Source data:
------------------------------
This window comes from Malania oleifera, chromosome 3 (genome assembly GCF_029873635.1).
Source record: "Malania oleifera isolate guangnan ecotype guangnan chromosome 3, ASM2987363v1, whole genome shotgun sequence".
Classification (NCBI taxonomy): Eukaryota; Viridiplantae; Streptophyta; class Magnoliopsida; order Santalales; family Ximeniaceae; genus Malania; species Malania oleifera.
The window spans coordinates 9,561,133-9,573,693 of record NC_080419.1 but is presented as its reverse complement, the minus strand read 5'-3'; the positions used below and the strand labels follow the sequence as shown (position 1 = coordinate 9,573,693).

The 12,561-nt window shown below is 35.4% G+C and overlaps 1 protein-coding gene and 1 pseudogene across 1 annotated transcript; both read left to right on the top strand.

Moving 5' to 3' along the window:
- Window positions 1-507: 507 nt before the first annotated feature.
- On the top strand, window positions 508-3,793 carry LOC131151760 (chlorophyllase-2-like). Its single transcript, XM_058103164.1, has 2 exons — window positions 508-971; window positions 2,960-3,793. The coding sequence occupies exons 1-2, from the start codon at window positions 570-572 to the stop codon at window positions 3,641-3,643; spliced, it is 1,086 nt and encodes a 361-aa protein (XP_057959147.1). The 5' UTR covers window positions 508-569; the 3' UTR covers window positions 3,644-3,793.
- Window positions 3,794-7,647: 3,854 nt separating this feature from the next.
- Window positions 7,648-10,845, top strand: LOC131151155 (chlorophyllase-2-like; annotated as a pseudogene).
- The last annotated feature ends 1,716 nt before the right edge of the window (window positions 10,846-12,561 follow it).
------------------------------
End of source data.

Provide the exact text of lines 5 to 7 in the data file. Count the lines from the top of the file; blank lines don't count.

The 12,561-nt window shown below is 35.4% G+C and overlaps 1 protein-coding gene and 1 pseudogene across 1 annotated transcript; both read left to right on the top strand.

Moving 5' to 3' along the window:
- Window positions 1-507: 507 nt before the first annotated feature.